'Dignity' and 'confidence' as key
on the current wave of lawlessness in Britain, an educationist
told a BBC interviewer a couple of days back that the dark
events had a lot to do with a lack of dignity among sections of
the young. Her lament, essentially, was that the British primary
and secondary school systems did not focus strongly on personal
dignity any more and this accounted for the wild behaviour among
some youngsters of the land. She argued that if the young were
instructed and guided consistently into acting with a sense of
responsibility, which is central to personal dignity, Britain
would not have been compelled to witness the present revolting
and shaming happenings.
This is a highly insightful way, we believe, of looking at
Britain's current torments. It is very rarely that troubled
publics admit responsibility for the afflictions that visit
them. Most often than not polities point accusing fingers at
anybody or anything located outside themselves for incidents of
a particularly disturbing nature. It is encouraging that the
British educationist in question is an exception to this rule
and a very exemplary one at that.
It is essential that societies learn to turn the searchlight
of discernment inward, to their hearts and minds, to find out
where they are going wrong instead of locating the source of
their troubles and miseries in some external sphere, which
approach has the effect of absolving themselves of the blame for
the ills that befall them. Such attitudes, in fact, smack
strongly of emotional immaturity. 'Character is destiny' and
this holds for collectivities too. Values are responsible for
character-building and this is lost sight of by most societies.
Britain, however, is searching its soul, and this is the right
way to go.
Another value-laden and striking word, that was brought into
public discourse recently, thanks to Professor Rajiva Wijesinha
MP, was 'confidence.' Participating in the Emergency debate some
days back, Prof. Wijesinha, among other things, pointed to the
importance of the government and the TNA cultivating and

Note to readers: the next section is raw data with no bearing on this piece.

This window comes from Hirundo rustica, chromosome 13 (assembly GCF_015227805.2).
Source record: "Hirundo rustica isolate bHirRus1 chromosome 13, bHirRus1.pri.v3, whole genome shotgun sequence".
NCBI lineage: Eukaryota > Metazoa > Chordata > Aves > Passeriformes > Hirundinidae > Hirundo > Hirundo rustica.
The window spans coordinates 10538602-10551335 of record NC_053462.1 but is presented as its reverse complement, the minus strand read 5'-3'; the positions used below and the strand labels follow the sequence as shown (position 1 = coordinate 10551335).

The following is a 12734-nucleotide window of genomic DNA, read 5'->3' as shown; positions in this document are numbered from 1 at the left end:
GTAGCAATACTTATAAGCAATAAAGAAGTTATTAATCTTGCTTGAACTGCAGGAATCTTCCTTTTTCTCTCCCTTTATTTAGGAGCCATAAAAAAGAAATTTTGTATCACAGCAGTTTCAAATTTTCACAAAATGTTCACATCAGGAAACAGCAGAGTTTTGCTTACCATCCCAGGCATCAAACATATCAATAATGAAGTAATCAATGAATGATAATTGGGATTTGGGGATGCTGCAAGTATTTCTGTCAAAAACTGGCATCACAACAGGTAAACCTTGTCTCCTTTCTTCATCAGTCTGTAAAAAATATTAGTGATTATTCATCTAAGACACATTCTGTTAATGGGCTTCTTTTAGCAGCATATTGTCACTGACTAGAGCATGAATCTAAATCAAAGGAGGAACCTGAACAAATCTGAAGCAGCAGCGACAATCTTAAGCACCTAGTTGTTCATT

sustaining confidence in each other in the course of
deliberating their way to an understanding on ending the
conflict peacefully. Rather than highlight the negatives, the
local polity should focus on and build on the positives that are
coming out of these bilateral talks, Prof. Wijesinha pointed
We are glad that a few voices among us are recalling the
minds of the public to the need to base their thinking and
actions on core values, such as dignity, trust and confidence,
which would ultimately determine the state of our nations. It
would not do for the older Sri Lankans, in particular, to
constantly and nostalgically dwell on times past when public
discourse was based on civilized restraint and social graces.
Public discourse in Sri Lanka has progressively lost this moral
flavour and this no-one could question but the task before
polities, such as ours, is to bring moral values right back to
the heart of public life and discourse and this has to be done
collectively and unitedly.
It could not be emphasized enough that local politics have
suffered steady degeneration as a result of this moral dimension
having been lost sight of by our political and public actors.
While public discussion and deliberations have to be value-based
to prove meaningful, political action and policy making should
be guided by a profound sense of values too.
As we see it, our political community has to choose between
Machiavelli and Plato. This is particularly true on the issue of
bringing about a fair and durable settlement to our conflict.
Unfortunately, Machiavelli more than Plato, seems to have been
the model for many a local political actor. It is the spirit of
Machiavelli that ensured the undermining of peace deliberations
in the past and which brought about the undoing of peace accords
which had been almost wrapped up between the main parties. It
was Machiavellian cunning, for instance, that underlay the
political opportunism which precipitated the collapse of the
Bandaranaike-Chelvanayagam pact and the Dudley-Chalvanayagam
pact of the fifties and sixties, for instance.
The dire result of such value-neutral or amoral politics, to
say the least, was the wasting 30-year war which claimed nearly
100,000 lives. At this juncture, all relevant parties need to
remember that we need to hold on tight to the lessons of
history, lest the costly blunders of the past are committed all
over again. In contrast to Machiavelli, Plato advocated
value-based political and public action which brings harmony
rather than divisions to societies. The Parliamentary Select
Committee process gives Sri Lanka an invaluable opportunity to
put right all that has gone wrong within it over the decades.
Hopefully, ideals rather crass opportunism would determine this